Where a character in a musical or opera who otherwise doesn't get a spot by himself has a solo number that adds nothing to the show other than giving him a moment in the spotlight. Liable to be cut in theatrical productions where the performer doesn't demand its retention.
Characters who get other solos don't count as examples.
- "Bianca" was written into Kiss Me Kate at a late stage largely because Harold Lang needed to show off his tap dancing; in the score, Bill otherwise has one line to sing in the tag of "Why Can't You Behave?" and is part of the "Tom, Dick Or Harry" trio.
- Parodied in The Abduction of Figaro, where Schleporello, who is supposed to play Silent Partner to Donald Giovanni, executes a Hostile Show Takeover so his whiny voice can get an aria to sing.
- The 1994 Broadway revival of Show Boat reassigned "Why Do I Love You?" to Parthy, who had to sing if played by Elaine Stritch. Parthy sings it to Magnolia's newborn daughter; that the song was originally a boy/girl duet is poorly camouflaged.
- The Drowsy Chaperone pokes fun at this with "As We Stumble Along" (the iconic song of the show), shoehorned into the Show Within a Show to appease the Patti LuPone-esque diva.
- When Frank Sinatra played Nathan Detroit in the movie version of Guys and Dolls, it was not enough for him to be half of the "Sue Me" duet and add his voice to the title number (which might have happened in the original production if Sam Levene hadn't been a non-singer). Therefore, the rather bland Movie Bonus Song "Adelaide" was written for him.
- The song "The Morning Report" in The Lion King; it's blatantly there just to give Zazu more singing time, and is little more than a Hurricane of Puns. To add insult to injury, Zazu doesn't even get to finish the song - Simba butts in and finishes it, for him, completely invalidating the reason for giving him the song to sing, in the first place.
- In the Dr. Horrible's Sing-Along Blog musical commentary, Commentary! The Musical, a chorus member buys herself a solo, too bad Neil Patrick Harris outbid her.
- "Another Suitcase in Another Hall" from the stage production of Evita, sung by Juan Peron's lover prior to Evita, who has no real role in the play other than to be unceremoniously kicked out by Evita. (In the movie, the song is sung by Evita herself.)
- In the fourth act of Mozart's opera The Marriage of Figaro, Marcellina and Basilio each have an aria. These arias are often omitted.
- Gilbert and Sullivan have a couple of these. "Come, Mighty Must" from Princess Ida, often considered to be the worst song in the show (all the worse as it falls in the midst of some of the best music they ever wrote) is probably the biggest example.
- Most of the others are good enough that the musical director needs no prompting to leave them in, "When All Night Long" in Iolanthe is far too much fun to leave out even if the character who sings it spends most of his stage time as scenery.
- Arguably an inversion, the character only really exists to sing that song (and provide a husband for the Fairy Queen).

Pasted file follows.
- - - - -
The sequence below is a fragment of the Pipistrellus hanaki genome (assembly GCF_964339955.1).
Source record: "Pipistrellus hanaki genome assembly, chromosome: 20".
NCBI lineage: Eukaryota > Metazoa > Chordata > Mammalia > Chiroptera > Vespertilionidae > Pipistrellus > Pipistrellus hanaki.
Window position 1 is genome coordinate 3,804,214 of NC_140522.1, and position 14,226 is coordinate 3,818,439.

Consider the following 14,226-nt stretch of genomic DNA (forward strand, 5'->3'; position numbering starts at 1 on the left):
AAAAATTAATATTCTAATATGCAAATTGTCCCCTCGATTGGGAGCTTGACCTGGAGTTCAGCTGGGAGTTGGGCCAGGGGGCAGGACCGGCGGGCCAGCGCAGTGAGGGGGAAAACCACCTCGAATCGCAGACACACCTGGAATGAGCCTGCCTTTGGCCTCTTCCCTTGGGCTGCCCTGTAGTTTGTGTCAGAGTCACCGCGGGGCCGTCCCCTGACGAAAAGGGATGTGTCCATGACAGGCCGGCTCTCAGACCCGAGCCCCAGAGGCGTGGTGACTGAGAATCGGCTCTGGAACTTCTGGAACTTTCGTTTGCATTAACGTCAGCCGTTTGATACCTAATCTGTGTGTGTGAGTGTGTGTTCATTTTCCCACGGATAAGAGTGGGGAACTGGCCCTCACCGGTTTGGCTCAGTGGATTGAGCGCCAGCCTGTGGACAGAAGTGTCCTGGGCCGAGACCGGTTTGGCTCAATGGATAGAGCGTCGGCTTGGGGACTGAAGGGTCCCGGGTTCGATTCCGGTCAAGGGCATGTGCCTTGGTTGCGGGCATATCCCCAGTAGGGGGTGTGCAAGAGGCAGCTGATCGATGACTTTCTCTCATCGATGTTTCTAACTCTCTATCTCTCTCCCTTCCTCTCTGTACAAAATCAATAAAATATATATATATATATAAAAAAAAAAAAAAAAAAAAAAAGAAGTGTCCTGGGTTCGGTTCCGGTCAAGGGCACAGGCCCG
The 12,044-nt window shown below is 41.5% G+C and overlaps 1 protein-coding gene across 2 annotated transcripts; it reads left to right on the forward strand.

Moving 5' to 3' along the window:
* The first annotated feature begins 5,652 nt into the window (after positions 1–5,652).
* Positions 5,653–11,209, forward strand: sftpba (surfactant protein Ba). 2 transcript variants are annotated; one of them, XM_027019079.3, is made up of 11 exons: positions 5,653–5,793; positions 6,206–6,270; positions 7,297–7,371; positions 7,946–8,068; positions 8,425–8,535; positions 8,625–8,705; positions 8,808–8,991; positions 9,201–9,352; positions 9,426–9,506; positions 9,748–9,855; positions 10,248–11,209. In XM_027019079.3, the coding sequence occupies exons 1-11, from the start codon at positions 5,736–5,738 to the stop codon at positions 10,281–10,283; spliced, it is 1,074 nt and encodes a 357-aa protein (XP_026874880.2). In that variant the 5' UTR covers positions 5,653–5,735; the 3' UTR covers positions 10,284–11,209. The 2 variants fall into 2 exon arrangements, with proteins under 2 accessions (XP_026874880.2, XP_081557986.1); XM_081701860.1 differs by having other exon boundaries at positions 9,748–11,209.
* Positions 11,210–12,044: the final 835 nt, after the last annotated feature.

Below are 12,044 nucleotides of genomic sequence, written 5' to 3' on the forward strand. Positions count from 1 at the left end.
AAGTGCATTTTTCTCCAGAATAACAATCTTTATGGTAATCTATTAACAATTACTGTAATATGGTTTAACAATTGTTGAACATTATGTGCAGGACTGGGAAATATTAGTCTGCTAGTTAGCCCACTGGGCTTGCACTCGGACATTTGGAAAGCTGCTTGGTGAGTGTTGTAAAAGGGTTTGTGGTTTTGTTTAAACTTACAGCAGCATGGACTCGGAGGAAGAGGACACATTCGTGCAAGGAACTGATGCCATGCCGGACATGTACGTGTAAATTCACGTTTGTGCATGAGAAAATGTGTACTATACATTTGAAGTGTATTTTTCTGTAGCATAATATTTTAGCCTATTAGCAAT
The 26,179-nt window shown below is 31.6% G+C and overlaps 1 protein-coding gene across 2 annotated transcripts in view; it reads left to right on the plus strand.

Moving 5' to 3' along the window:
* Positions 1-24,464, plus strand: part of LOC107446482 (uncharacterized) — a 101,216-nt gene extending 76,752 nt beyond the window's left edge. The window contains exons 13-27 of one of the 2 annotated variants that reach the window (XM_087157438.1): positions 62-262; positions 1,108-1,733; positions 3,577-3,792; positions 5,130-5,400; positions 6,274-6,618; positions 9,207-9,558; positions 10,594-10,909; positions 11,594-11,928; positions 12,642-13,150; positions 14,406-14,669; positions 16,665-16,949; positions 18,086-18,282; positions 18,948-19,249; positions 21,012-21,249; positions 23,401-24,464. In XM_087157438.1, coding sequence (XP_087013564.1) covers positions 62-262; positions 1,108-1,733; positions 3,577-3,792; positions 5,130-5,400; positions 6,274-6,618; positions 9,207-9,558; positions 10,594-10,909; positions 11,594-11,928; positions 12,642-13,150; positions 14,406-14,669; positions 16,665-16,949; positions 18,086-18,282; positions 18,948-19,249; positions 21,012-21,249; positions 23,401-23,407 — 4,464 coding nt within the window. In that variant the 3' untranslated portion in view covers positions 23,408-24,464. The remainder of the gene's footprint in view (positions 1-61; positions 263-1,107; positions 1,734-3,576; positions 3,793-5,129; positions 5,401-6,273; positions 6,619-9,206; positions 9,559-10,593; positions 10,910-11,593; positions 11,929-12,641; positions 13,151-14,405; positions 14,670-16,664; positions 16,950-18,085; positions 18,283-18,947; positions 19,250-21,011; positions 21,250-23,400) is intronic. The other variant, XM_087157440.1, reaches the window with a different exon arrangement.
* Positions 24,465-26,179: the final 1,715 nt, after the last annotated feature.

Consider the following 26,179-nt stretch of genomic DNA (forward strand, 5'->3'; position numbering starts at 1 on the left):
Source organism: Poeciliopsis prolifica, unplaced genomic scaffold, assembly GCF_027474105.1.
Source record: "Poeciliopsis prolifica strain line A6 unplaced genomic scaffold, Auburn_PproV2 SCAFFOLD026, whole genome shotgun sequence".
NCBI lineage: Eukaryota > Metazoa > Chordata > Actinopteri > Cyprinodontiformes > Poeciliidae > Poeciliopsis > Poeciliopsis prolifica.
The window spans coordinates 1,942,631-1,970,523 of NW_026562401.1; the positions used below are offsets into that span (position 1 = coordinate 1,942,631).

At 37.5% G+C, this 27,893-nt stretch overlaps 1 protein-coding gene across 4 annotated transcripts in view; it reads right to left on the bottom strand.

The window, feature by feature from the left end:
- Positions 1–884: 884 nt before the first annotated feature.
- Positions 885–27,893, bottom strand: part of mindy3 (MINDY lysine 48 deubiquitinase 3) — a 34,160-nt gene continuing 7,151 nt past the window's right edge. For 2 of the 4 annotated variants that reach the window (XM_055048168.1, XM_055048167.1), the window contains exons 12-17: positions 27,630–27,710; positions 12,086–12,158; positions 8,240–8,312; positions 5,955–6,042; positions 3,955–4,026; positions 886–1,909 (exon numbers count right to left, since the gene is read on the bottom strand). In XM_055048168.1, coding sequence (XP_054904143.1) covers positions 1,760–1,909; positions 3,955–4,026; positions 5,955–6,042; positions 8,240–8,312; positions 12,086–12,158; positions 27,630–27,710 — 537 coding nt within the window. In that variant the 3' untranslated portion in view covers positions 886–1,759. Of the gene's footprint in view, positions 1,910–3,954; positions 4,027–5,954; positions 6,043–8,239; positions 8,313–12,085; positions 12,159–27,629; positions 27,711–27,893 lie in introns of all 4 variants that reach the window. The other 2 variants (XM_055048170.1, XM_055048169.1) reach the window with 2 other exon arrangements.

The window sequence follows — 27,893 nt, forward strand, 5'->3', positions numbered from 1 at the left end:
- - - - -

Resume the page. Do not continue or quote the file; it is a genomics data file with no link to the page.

- The Jester's number "Very Soft Shoes" in Once Upon a Mattress usually allows for a cool dance break, but nothing more.
- "Close Every Door To Me" in Joseph and the Amazing Technicolor Dreamcoat. Joseph's the star, so they have to give him a big solo number, but it noticeably slows the pace of the show down.
- In The Rocky Horror Show, Brad's song "Once In A While" originally existed solely because Brad was the only major character without his own song. Not all productions included it, as it was often considered the weakest in the show; it was also cut from the film.
- Lampshaded in Spamalot with "Whatever Happened To My Part", a song the Lady of the Lake sings about not having a song in Act Two, and nothing to do at all since midway through Act One.
- Really the only explanation for "Shipoopi" in The Music Man, The song appears to just be an excuse for Marcellus to sing and dance (in-story, it serves as a distraction, but the song itself is still bizarre).
- Although the song is nonsensical, the dance break does move the plot forward a bit, as Marian's dancing with Professor Hill causes the ladies to accept her. Not that this is really a big plot point either.
- "Too Many Tomorrows" in Sweet Charity is very likely one of these. The minor character Vittorio inexplicably has this long, slow, boring solo right after Charity's dazzling showstopper “If My Friends Could See Me Now.” It has nothing to do with the plot, and he sings it to a thoroughly unimportant character. Notably, this song was removed from the movie.
- “Sandy” in Grease is John Travolta’s only solo, as he shares his other songs with Olivia Newton-John (“Summer Nights,” “You’re the One that I Want”) and Jeff Conway (“Grease Lightning”). Yet, the song was written to capitalize on the The '70s trend of songs named after young women (such as “Mandy”).
- “Beauty School Dropout” may also count, as the song adds nothing to the plot, and seems to exist purely for the sake of "Look! It's Frankie Avalon!"
- Mame adds a Movie Bonus Song to its 1974 film adaptation, "Loving You", solely to give third-billed Robert Preston's Beauregarde a solo and a little more screen time; his character only appears in the middle stretch of the story and dies offscreen shortly after this song.